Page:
while(Serial.available() < MSG_LEN)
       ; // wait for all characters in msg       
    for(int i =0; i < MSG_LEN; i++)
      buffer[i] = Serial.read(); // fill the buffer
    buffer[MSG_LEN] = 0;  // null terminate the string  
    gotMsg = true;  // set the return code to indicate we have a valid message
  }      
  return gotMsg; // returns true only if valid message received 
}

void loop(){
  char message[MSG_LEN + 1]; // array holding the received message and terminating null

  if( getMessage(message) ){
    lcd.clear();
    lcd.printIn("Temperature:");
    lcd.cursorTo(2,0);
    lcd.printIn(message);
    lcd.printIn(" F");
  }   
}

Success!!! The using the header did the trick! I can now send and receive data and it remains properly aligned! (and black blocks are nowhere to be seen!). Thank you very much mem!

Now to try and figure out how to turn a string back into a double... :D (need to make some alarms based on the received temperature. If you've got any thoughts on this, I'd love any ideas, but I realize you may be a bit sick of helping me out at this point ;) )

Here is a hint if your alarm trigger points will ignore the fractional values. You can treat the value as an int if you know where the decimal point is. There are a number of threads here that have examples of converting a string to an int.

Cool, thanks :slight_smile:

Just an update. Doing what you suggested works perfectly for this application mem: I'm just using the whole number for the alarm triggers. I ended up using the atoi function to turn the two characters into an integer. Works wonderfully. Now if I can just figure out why on earth the arduino consistently resets itself if I try and do Serial.print or Serial.println calls... ::)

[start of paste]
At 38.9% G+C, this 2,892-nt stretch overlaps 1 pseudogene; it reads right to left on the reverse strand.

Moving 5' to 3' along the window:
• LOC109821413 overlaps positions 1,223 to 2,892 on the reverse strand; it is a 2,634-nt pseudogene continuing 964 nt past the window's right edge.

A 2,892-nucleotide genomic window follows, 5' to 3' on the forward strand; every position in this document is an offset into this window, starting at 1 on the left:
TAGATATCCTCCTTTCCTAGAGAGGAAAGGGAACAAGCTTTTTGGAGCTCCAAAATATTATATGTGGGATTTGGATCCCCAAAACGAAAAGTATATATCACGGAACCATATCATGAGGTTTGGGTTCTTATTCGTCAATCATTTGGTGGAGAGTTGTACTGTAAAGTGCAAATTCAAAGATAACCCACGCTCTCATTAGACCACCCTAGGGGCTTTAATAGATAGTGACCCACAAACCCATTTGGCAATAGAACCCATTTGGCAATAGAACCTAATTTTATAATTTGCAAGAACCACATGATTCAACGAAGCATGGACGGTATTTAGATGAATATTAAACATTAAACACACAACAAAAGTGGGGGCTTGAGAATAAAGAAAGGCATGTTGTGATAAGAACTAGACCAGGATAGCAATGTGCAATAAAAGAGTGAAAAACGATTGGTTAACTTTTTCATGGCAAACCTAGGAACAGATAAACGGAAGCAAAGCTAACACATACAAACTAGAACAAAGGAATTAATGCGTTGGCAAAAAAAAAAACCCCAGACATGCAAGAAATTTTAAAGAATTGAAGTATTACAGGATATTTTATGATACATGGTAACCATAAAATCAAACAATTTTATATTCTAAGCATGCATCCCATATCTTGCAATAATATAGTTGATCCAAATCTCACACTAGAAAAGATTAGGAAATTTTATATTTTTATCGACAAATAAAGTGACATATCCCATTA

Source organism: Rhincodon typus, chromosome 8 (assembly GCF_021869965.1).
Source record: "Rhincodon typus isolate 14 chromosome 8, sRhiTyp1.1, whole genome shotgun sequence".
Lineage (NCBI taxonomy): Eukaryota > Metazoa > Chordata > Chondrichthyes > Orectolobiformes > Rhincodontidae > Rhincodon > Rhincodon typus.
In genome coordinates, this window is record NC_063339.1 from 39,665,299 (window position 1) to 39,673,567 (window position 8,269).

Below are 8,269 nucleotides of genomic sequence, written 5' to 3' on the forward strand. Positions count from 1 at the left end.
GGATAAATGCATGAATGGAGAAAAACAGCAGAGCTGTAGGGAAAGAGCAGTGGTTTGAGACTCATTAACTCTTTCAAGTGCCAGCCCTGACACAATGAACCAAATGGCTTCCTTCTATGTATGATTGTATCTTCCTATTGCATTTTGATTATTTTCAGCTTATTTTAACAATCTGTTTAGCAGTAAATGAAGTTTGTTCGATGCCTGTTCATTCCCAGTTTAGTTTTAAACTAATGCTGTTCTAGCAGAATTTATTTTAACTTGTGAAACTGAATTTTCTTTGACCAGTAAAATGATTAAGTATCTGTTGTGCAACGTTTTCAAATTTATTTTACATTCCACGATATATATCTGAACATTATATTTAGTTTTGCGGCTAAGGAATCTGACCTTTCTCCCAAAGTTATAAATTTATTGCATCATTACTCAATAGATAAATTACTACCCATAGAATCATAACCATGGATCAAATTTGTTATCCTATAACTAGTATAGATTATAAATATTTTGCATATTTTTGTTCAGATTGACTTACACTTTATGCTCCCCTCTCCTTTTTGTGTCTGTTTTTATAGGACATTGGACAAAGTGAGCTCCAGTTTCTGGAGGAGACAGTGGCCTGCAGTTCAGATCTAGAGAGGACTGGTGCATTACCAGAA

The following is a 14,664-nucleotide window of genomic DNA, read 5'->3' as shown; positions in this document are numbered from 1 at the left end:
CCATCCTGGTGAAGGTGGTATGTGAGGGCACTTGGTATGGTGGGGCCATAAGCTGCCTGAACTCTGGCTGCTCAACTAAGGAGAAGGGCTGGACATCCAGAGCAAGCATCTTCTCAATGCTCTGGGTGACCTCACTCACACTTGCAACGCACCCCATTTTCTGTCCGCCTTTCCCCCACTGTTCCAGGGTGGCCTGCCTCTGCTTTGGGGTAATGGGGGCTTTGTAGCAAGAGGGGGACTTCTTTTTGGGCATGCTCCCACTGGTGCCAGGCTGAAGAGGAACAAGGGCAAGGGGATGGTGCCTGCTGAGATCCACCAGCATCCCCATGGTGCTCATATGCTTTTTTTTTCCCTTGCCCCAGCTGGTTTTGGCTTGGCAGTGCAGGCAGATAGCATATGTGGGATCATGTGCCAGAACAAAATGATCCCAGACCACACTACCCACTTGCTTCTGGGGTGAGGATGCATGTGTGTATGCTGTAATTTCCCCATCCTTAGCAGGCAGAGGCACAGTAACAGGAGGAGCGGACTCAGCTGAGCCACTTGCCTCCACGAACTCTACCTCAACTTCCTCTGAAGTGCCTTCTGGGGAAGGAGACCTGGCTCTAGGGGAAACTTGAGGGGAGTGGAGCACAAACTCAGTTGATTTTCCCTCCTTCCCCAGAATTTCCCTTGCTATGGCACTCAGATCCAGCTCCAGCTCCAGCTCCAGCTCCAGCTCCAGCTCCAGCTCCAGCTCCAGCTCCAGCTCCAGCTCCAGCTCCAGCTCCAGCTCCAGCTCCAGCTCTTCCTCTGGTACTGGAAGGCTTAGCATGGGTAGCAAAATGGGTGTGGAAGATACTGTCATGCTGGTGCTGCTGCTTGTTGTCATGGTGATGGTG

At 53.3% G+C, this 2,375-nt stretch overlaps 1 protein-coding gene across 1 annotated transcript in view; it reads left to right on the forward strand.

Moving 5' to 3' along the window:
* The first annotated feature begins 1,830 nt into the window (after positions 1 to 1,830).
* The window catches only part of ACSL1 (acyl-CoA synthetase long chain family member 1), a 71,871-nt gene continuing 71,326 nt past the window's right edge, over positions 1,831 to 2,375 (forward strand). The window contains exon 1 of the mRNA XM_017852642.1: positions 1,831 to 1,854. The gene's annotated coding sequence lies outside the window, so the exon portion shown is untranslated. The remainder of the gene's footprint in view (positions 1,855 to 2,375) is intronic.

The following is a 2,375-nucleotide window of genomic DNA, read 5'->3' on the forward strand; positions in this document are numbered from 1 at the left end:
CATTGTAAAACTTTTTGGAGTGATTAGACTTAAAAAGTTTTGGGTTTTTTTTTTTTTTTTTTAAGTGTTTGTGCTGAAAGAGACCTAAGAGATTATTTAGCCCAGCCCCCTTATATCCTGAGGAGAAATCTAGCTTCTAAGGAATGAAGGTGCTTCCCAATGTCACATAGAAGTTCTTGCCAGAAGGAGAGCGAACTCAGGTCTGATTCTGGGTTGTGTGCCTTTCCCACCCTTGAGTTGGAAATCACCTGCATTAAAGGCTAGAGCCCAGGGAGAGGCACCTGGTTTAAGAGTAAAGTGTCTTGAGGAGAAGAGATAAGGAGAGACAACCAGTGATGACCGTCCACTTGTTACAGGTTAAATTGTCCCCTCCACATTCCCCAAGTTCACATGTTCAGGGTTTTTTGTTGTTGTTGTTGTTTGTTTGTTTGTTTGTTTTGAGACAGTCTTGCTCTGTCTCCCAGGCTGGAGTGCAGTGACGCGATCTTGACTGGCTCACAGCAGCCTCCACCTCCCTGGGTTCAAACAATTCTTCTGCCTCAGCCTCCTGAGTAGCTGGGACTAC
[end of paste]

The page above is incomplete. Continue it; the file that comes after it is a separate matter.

but I realize you may be a bit sick of helping me out at this point ;) )

Don't bet on it--I am frequently amazed at the amount of time Mem invests in helping people out on this board. :D

--Phil.

but I realize you may be a bit sick of helping me out at this point ;) )

Don't bet on it--I am frequently amazed at the amount of time Mem invests in helping people out on this board. :D

--Phil.

I am equally amazed about the effort Phil must have put in to provide all the useful information here: http://code.rancidbacon.com/ :D

Hehe. I too am amazed (and thankful! Thanks mem!)

I am equally amazed about the effort Phil must have put in to provide all the useful information here: http://code.rancidbacon.com/ :D

Thanks for the positive feedback--it's appreciated. :D

I have to say deciding to document things on a personal wiki/lab notebook like that site has been a great thing--I'm sure it helps me at least as much as it helps anyone else. :) And since it's only a little bit of effort at a time it doesn't seem like I'm really doing much. I recommend doing the same to everybody!

I feel like I provide more of a drive-by style of assistance whereas you will camp out and provide detailed assistance to the same person for seemingly weeks or months on end... :o

But hey, let's face it the Arduino community in its entirety is just pretty jolly cool... :)

--Phil.